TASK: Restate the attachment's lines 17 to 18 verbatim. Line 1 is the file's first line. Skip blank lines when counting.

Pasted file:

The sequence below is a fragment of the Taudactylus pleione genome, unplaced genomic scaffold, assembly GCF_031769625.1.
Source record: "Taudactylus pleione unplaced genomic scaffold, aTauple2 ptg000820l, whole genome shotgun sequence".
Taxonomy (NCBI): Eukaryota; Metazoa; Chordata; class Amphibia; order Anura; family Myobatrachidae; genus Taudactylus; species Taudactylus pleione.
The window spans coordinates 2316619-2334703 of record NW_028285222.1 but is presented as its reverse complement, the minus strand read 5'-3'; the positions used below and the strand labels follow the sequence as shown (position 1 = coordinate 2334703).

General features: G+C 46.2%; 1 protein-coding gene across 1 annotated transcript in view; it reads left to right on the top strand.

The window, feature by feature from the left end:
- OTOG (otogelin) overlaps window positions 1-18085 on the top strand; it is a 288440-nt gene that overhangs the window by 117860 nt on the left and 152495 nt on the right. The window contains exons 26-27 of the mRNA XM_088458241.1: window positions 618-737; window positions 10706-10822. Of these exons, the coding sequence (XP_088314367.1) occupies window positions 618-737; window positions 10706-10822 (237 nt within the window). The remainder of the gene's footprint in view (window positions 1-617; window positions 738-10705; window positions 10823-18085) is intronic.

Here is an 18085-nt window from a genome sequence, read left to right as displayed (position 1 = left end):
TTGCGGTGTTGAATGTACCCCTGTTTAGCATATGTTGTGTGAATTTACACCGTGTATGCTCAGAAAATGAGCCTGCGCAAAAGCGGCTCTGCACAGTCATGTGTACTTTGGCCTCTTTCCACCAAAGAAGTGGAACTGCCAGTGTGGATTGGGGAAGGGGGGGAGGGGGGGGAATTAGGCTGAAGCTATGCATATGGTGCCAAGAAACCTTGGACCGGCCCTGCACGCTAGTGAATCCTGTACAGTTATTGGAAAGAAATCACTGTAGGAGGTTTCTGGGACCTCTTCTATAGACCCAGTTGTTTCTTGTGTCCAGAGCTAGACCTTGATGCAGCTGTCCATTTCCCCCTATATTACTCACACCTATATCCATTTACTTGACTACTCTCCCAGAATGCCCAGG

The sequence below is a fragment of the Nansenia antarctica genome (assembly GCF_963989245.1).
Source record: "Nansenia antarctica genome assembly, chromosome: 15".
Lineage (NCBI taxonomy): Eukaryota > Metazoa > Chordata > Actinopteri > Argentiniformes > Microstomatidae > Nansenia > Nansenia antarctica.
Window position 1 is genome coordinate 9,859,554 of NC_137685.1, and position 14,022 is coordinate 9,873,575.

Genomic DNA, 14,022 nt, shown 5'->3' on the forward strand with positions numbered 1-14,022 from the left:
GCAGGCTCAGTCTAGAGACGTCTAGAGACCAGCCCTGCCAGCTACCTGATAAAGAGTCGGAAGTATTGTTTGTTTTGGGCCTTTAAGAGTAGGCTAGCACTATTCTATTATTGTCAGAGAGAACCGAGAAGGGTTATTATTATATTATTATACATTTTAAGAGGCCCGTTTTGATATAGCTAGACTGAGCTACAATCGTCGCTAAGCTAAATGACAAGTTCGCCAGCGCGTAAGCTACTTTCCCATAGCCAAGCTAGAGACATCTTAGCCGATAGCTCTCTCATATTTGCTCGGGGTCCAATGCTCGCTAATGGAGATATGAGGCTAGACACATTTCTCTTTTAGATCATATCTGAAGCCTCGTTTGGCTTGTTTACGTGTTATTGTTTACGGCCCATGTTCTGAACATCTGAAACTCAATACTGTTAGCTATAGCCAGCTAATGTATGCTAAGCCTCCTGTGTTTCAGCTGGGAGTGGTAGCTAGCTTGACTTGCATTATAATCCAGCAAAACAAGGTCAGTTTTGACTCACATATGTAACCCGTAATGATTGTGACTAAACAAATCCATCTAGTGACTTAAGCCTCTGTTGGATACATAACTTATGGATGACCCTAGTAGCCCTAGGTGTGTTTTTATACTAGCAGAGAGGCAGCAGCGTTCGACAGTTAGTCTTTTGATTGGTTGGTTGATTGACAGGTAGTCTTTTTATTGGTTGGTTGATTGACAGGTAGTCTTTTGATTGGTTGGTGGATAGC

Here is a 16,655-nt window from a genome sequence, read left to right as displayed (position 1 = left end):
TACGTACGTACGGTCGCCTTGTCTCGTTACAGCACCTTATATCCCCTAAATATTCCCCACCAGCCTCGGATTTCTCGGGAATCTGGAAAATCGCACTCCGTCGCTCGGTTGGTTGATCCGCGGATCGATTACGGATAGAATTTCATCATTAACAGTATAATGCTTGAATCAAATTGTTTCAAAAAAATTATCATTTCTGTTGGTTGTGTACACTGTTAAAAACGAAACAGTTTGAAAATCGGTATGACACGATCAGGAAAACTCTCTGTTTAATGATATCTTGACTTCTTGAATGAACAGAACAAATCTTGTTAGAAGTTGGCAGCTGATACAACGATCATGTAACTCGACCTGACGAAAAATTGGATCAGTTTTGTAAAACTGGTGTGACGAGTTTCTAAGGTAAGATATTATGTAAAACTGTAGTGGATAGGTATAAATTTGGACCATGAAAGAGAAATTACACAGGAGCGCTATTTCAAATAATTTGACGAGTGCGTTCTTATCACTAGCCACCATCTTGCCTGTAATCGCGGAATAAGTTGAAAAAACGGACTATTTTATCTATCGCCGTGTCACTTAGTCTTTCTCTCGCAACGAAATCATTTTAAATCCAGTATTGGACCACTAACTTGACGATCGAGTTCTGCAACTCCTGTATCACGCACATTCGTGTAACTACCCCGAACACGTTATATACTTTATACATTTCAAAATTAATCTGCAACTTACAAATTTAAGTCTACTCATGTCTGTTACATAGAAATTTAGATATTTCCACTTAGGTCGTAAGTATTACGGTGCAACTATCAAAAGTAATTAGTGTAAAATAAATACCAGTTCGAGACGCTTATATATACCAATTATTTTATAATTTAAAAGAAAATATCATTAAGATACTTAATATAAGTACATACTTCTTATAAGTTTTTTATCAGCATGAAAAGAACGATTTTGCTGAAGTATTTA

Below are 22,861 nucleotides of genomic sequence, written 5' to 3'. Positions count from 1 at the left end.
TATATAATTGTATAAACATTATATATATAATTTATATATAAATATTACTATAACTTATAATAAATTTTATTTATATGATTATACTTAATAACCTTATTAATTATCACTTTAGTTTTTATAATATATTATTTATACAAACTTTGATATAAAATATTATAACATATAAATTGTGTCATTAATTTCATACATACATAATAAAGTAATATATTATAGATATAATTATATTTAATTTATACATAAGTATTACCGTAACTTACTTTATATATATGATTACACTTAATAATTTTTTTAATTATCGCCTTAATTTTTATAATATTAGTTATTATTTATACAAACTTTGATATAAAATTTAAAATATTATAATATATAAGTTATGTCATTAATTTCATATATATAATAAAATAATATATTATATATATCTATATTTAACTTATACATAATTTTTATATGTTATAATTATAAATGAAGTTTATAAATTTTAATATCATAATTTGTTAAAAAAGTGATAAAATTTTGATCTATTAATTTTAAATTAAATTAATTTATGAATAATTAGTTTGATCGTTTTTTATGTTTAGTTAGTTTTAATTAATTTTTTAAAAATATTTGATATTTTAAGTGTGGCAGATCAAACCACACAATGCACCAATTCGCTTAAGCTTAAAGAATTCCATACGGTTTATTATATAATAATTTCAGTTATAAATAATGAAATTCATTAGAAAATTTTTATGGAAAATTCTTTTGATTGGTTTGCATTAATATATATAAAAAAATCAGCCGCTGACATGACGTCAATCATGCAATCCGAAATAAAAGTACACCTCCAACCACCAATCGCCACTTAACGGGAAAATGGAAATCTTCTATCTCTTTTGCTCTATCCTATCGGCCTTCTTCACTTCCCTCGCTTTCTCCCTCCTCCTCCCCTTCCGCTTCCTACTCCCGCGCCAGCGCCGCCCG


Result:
TACGTACGTACGGTCGCCTTGTCTCGTTACAGCACCTTATATCCCCTAAATATTCCCCACCAGCCTCGGATTTCTCGGGAATCTGGAAAATCGCACTCCGTCGCTCGGTTGGTTGATCCGCGGATCGATTACGGATAGAATTTCATCATTAACAGTATAATGCTTGAATCAAATTGTTTCAAAAAAATTATCATTTCTGTTGGTTGTGTACACTGTTAAAAACGAAACAGTTTGAAAATCGGTATGACACGATCAGGAAAACTCTCTGTTTAATGATATCTTGACTTCTTGAATGAACAGAACAAATCTTGTTAGAAGTTGGCAGCTGATACAACGATCATGTAACTCGACCTGACGAAAAATTGGATCAGTTTTGTAAAACTGGTGTGACGAGTTTCTAAGGTAAGATATTATGTAAAACTGTAGTGGATAGGTATAAATTTGGACCATGAAAGAGAAATTACACAGGAGCGCTATTTCAAATAATTTGACGAGTGCGTTCTTATCACTAGCCACCATCTTGCCTGTAATCGCGGAATAAGTTGAAAAAACGGACTATTTTATCTATCGCCGTGTCACTTAGTCTTTCTCTCGCAACGAAATCATTTTAAATCCAGTATTGGACCACTAACTTGACGATCGAGTTCTGCAACTCCTGTATCACGCACATTCGTGTAACTACCCCGAACACGTTATATACTTTATACATTTCAAAATTAATCTGCAACTTACAAATTTAAGTCTACTCATGTCTGTTACATAGAAATTTAGATATTTCCACTTAGGTCGTAAGTATTACGGTGCAACTATCAAAAGTAATTAGTGTAAAATAAATACCAGTTCGAGACGCTTATATATACCAATTATTTTATAATTTAAAAGAAAATATCATTAAGATACTTAATATAAGTACATACTTCTTATAAGTTTTTTATCAGCATGAAAAGAACGATTTTGCTGAAGTATTTA

Below are 22,861 nucleotides of genomic sequence, written 5' to 3'. Positions count from 1 at the left end.